I am discovering some amazingly hardy plants this fall. The new hybrid Ivy Geraniums in the three tiered planter are showing no sign of any frost damage as yet although they have almost stopped blooming. We have had nights as low as -4C and still they survive. There is a large and quite ugly Date Palm on the deck that is not coming back inside the house this year. It has been with me for at least thirty years since my daughter started it from a date pit when she was less than ten years old. Sentimentality has finally been overridden by its ugliness and the fact that I was able to start a new one, from a pit, this summer. The old one sits on the deck refusing to succumb to the freezing nights and making me almost feel sorry for it but its regular spot in the house has been taken over by the increasing collection of Cymbidium Orchids which are already putting up a huge number of bloom stalks. They did very poorly last winter and when I put them outside in the spring I suggested to them that if they wanted to come back inside this fall they should start proving their worth and put up a bevy of blooms. Apparently they took my threat seriously because each pot has 3 - 5 healthy looking spikes developing. Mid winter should be glorious in the solarium.
Most of the beds have been cleaned up and the leaves have been moved from the grass onto the bare soil of the vegetable garden where they will add great organic matter by the time I start planting next spring. I have to admit to putting some of my compostable material out for the municipal composting program. My procrastination left me doing too many beds too quickly and my compost bins were overflowing and not getting any time to settle and shrink. There are some things that I just don’t like putting in my compost. The dying Asparagus fern is rather prickly and remains so even after it has composted and my tender fingers do not like to encounter it when working in the compost next summer.
The massive growth of the Morning Glories and Cucumbers on the new Trellises in the front yard had to go away. The trellis were wonderful all summer but they did leave a considerable clean up chore that required a ladder to accomplish this past week.
Most of the bulbs are planted and my experiment in the new front bed with the Acti-Sol, dehydrated chicken manure was partially successful. The squirrels ignored the nice new bulbs for a couple of weeks and then started to dig up a few of them. Considering that it was all crocus and Tulips, the tree rat’s favourites I think we managed to minimize their damage. We will see what comes up in the spring.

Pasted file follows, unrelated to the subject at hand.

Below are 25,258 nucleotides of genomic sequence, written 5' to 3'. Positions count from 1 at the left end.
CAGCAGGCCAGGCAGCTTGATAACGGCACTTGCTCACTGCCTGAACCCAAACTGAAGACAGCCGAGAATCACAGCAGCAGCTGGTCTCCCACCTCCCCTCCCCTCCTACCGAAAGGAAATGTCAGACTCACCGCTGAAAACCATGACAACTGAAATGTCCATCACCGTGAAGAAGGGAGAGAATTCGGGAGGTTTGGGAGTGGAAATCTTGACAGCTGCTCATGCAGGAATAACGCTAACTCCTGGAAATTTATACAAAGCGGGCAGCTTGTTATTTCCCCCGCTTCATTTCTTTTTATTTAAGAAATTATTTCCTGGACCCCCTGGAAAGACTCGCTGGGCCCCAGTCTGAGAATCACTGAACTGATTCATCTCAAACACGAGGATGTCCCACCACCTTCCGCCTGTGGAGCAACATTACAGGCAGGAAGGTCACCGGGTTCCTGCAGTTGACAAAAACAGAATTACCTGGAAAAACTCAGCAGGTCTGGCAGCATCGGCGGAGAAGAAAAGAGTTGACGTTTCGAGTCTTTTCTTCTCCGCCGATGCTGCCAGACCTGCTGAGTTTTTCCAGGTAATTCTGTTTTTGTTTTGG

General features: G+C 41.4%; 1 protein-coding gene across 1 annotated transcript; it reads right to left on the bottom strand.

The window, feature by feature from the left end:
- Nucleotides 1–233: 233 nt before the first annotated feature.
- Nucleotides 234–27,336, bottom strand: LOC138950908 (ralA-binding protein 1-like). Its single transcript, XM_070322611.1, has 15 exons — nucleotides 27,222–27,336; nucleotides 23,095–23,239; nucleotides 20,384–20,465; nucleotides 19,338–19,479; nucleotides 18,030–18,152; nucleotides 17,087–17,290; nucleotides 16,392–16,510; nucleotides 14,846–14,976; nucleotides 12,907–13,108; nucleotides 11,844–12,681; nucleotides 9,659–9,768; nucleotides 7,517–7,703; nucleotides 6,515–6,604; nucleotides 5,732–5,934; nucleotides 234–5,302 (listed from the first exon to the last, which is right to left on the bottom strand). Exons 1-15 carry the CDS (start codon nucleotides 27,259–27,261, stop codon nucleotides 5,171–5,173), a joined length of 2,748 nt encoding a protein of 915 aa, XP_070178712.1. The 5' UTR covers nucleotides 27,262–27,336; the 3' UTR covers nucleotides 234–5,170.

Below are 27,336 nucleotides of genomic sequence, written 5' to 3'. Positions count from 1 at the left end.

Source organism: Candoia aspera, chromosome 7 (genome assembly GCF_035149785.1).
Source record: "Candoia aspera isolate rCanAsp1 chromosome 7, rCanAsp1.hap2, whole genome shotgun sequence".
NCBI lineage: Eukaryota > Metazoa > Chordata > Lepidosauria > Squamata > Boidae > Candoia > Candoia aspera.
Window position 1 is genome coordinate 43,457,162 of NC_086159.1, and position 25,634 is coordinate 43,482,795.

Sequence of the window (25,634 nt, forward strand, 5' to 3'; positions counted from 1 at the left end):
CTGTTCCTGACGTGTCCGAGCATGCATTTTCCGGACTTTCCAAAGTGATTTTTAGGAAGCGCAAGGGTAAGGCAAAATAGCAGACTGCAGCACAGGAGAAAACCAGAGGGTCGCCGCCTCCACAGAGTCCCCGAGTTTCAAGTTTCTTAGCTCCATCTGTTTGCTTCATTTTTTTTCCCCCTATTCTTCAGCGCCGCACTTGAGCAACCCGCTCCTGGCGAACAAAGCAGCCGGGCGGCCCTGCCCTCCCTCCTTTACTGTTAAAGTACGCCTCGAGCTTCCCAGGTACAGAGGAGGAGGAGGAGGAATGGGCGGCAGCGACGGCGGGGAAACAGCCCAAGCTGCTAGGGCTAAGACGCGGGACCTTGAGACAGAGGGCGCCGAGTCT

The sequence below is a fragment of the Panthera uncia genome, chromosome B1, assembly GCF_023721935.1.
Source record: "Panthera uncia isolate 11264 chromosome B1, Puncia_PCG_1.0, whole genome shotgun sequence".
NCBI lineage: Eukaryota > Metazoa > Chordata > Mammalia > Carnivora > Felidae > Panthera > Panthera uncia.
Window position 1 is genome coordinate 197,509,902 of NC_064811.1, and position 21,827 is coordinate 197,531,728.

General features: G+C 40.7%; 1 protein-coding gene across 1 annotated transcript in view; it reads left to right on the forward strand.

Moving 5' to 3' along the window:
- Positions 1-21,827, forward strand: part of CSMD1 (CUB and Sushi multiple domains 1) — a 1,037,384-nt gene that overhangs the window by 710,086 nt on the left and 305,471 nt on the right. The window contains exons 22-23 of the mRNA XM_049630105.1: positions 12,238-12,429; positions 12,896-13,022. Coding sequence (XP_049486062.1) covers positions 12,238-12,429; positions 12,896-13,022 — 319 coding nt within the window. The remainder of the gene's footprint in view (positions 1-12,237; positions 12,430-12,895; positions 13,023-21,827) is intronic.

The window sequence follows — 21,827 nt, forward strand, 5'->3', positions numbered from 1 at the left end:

Keeping up to date on gardening activities can be followed on a more frequent basis by checking the front page of my web site, gardening-enjoyed.com. It changes every 2 or 3 days to show you what I am up to. That change only takes a few minutes, while producing Dallying is a much larger effort.
My newsletter subscribers get to ask me questions. Just ‘reply’ to the email newsletter. It is always interesting to read the questions; mostly to see if I actually can answer them or if I have to wade into the textbooks to research the answers. If that happens then we all learn something.
Pat asks? My zucchini had blossoms but no zucchinis. Why?
Ken Answers!First thing to know is that Zucchini and most other similar crops, produce male and female flowers and only the females produce fruit. Kinda like us. I have no definitive answer but heard and observed this problem several times this year. I think it was the very hot summer that encouraged the boys to come out and play but left the girls behind. My climbing Zucchini started to produce fruit in September as soon as the weather cooled down. Just a theory and nothing that we can do anything about. The male flowers are quite edible. Learn to batter and fry them.
Steve Asks? I'm thinking of building a hot frame as you showed at the GWA meeting last March. (Till now I've powered my hot bed with horse poop--but figure it's time to get electrical heating cable.)
I haven't been able to find it. Any ideas where to find soil heating cable?
Ken Answers! I just go to the hardware store and buy the heating cable that they sell to keep ice from your roof and gutters. Not thermostated but works well.
111 Trent St. W.